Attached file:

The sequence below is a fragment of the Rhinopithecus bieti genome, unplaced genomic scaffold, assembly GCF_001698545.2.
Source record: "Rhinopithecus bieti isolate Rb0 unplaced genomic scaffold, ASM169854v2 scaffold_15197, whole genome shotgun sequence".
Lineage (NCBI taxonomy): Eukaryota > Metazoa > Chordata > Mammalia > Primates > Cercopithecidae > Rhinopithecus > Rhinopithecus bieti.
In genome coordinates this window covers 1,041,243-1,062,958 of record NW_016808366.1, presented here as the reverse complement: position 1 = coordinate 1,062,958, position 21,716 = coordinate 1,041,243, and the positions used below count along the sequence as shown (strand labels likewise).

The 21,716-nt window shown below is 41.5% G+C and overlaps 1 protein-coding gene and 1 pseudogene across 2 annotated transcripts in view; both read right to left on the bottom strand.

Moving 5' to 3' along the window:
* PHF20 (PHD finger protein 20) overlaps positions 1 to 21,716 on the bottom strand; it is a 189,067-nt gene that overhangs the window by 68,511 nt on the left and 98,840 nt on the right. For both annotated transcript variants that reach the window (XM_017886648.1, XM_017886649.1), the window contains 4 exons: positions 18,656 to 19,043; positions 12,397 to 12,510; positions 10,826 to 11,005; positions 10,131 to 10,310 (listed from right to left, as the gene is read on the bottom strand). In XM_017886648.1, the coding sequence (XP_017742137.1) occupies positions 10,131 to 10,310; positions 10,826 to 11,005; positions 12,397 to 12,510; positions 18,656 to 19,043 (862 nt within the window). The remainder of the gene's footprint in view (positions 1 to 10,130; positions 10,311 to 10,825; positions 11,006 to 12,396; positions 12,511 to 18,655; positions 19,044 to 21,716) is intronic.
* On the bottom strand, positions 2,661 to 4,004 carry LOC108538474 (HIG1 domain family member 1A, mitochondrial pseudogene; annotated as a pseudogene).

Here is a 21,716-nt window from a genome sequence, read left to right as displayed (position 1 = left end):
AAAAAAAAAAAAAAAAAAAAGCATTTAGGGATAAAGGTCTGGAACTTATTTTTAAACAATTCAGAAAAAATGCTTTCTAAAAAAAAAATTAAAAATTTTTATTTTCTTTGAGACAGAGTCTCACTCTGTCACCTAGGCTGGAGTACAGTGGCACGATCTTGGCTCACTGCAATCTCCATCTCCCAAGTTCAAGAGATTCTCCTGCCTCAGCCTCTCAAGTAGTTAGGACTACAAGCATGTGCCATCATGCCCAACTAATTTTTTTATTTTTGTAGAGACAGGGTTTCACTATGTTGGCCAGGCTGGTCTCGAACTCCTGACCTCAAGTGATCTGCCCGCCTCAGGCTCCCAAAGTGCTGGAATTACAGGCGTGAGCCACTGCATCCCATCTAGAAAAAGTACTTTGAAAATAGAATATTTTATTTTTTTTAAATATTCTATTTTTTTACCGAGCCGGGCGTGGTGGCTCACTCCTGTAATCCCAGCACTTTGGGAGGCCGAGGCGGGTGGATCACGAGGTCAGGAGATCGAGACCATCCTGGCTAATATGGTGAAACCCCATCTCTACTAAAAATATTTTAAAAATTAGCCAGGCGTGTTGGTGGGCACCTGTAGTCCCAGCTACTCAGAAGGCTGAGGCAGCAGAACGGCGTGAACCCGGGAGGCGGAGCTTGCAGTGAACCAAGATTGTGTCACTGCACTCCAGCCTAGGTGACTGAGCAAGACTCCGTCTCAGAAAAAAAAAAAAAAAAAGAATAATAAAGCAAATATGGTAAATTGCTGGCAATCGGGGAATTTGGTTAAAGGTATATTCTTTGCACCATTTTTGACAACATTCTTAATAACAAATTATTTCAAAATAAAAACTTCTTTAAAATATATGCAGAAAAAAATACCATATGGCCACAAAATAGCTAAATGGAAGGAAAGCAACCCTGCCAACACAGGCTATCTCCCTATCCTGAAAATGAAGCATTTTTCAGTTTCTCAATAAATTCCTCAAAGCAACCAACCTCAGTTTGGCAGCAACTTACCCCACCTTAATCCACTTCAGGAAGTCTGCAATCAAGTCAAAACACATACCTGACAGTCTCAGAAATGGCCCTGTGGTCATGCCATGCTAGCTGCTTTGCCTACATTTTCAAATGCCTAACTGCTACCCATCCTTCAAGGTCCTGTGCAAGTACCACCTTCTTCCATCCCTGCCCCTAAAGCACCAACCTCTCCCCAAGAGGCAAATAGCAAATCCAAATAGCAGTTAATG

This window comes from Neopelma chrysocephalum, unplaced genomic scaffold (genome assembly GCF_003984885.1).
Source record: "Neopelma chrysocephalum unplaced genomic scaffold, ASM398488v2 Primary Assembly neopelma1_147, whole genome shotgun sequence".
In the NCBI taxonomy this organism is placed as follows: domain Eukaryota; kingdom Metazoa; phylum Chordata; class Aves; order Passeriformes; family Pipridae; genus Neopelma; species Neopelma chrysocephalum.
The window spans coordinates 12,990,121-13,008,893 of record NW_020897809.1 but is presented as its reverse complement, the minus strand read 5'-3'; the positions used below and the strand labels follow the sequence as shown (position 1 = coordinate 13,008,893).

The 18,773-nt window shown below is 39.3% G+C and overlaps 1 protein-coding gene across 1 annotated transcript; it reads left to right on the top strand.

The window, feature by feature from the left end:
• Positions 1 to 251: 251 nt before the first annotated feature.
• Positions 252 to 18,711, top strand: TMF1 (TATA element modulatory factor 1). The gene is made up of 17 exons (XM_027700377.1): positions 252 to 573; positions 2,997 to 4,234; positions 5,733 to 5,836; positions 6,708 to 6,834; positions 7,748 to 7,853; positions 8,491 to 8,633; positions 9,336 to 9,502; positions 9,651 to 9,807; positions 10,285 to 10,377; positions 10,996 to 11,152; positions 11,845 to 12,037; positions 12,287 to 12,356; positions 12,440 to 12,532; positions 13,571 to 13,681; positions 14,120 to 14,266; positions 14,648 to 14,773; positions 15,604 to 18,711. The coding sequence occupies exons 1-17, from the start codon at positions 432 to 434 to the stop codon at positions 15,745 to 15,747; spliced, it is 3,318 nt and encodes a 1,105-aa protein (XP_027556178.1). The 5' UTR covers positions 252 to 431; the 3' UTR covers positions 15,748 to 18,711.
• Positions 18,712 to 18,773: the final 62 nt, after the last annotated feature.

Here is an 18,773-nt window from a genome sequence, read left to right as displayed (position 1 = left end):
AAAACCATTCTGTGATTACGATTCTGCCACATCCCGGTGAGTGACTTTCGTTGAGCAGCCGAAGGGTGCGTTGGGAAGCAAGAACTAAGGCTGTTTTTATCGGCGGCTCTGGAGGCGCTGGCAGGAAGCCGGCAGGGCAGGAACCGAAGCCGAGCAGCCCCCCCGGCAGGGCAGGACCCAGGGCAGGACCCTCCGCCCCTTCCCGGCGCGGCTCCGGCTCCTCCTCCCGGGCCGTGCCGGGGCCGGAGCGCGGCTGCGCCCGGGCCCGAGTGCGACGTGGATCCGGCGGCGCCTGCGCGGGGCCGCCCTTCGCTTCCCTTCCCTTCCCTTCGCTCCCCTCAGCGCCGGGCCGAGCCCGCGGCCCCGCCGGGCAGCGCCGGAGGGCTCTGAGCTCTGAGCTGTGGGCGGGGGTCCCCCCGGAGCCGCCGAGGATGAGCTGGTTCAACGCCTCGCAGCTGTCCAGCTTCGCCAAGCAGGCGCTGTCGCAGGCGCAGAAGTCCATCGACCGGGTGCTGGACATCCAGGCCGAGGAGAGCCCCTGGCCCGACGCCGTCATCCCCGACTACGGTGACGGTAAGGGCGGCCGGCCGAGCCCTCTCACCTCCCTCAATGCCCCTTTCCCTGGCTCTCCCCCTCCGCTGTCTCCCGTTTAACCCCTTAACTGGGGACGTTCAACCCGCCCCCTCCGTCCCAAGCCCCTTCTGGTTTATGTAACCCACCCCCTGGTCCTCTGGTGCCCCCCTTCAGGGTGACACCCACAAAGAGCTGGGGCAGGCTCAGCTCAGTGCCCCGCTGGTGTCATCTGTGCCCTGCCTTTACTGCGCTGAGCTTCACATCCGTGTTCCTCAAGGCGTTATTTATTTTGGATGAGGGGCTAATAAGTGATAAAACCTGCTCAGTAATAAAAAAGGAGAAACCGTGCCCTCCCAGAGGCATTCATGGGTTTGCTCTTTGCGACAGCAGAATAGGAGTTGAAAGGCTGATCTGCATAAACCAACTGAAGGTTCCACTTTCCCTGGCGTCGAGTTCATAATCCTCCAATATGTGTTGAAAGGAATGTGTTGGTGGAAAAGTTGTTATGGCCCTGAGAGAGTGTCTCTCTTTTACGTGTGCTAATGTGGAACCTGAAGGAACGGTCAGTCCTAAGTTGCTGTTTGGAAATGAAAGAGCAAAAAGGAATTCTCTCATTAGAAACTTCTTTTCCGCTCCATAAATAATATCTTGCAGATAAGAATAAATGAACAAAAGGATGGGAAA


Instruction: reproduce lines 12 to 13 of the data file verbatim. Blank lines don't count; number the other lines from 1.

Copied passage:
Source record: "Neopelma chrysocephalum unplaced genomic scaffold, ASM398488v2 Primary Assembly neopelma1_147, whole genome shotgun sequence".
In the NCBI taxonomy this organism is placed as follows: domain Eukaryota; kingdom Metazoa; phylum Chordata; class Aves; order Passeriformes; family Pipridae; genus Neopelma; species Neopelma chrysocephalum.